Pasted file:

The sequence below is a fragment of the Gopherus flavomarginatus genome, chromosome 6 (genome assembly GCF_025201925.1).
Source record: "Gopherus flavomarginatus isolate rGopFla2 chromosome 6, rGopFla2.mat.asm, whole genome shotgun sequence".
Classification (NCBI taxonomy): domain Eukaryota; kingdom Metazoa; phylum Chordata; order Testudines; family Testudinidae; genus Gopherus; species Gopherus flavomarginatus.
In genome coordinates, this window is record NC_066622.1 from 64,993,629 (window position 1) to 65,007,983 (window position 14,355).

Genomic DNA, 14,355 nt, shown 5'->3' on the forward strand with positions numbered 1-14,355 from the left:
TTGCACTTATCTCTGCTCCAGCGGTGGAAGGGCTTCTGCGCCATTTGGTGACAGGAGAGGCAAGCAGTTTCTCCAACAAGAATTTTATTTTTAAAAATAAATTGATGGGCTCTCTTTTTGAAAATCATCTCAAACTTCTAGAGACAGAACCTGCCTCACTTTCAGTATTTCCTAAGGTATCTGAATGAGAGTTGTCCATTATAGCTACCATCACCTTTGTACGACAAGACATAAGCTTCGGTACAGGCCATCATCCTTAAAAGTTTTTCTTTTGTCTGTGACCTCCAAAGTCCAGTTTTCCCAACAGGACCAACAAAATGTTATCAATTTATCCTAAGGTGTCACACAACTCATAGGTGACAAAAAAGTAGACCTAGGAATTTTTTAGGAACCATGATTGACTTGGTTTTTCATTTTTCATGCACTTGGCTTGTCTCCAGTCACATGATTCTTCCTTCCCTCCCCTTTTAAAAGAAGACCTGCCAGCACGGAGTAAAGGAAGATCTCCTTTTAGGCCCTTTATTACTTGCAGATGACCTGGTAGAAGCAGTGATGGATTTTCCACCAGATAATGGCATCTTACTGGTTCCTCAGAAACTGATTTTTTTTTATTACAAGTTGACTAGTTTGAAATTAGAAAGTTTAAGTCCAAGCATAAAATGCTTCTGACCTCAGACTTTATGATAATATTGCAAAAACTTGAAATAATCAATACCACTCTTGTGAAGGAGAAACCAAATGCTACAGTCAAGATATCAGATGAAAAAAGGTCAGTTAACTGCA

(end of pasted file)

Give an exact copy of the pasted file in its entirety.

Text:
The sequence below is a fragment of the Gopherus flavomarginatus genome, chromosome 6 (genome assembly GCF_025201925.1).
Source record: "Gopherus flavomarginatus isolate rGopFla2 chromosome 6, rGopFla2.mat.asm, whole genome shotgun sequence".
Classification (NCBI taxonomy): domain Eukaryota; kingdom Metazoa; phylum Chordata; order Testudines; family Testudinidae; genus Gopherus; species Gopherus flavomarginatus.
In genome coordinates, this window is record NC_066622.1 from 64,993,629 (window position 1) to 65,007,983 (window position 14,355).

Genomic DNA, 14,355 nt, shown 5'->3' on the forward strand with positions numbered 1-14,355 from the left:
TTGCACTTATCTCTGCTCCAGCGGTGGAAGGGCTTCTGCGCCATTTGGTGACAGGAGAGGCAAGCAGTTTCTCCAACAAGAATTTTATTTTTAAAAATAAATTGATGGGCTCTCTTTTTGAAAATCATCTCAAACTTCTAGAGACAGAACCTGCCTCACTTTCAGTATTTCCTAAGGTATCTGAATGAGAGTTGTCCATTATAGCTACCATCACCTTTGTACGACAAGACATAAGCTTCGGTACAGGCCATCATCCTTAAAAGTTTTTCTTTTGTCTGTGACCTCCAAAGTCCAGTTTTCCCAACAGGACCAACAAAATGTTATCAATTTATCCTAAGGTGTCACACAACTCATAGGTGACAAAAAAGTAGACCTAGGAATTTTTTAGGAACCATGATTGACTTGGTTTTTCATTTTTCATGCACTTGGCTTGTCTCCAGTCACATGATTCTTCCTTCCCTCCCCTTTTAAAAGAAGACCTGCCAGCACGGAGTAAAGGAAGATCTCCTTTTAGGCCCTTTATTACTTGCAGATGACCTGGTAGAAGCAGTGATGGATTTTCCACCAGATAATGGCATCTTACTGGTTCCTCAGAAACTGATTTTTTTTTATTACAAGTTGACTAGTTTGAAATTAGAAAGTTTAAGTCCAAGCATAAAATGCTTCTGACCTCAGACTTTATGATAATATTGCAAAAACTTGAAATAATCAATACCACTCTTGTGAAGGAGAAACCAAATGCTACAGTCAAGATATCAGATGAAAAAAGGTCAGTTAACTGCA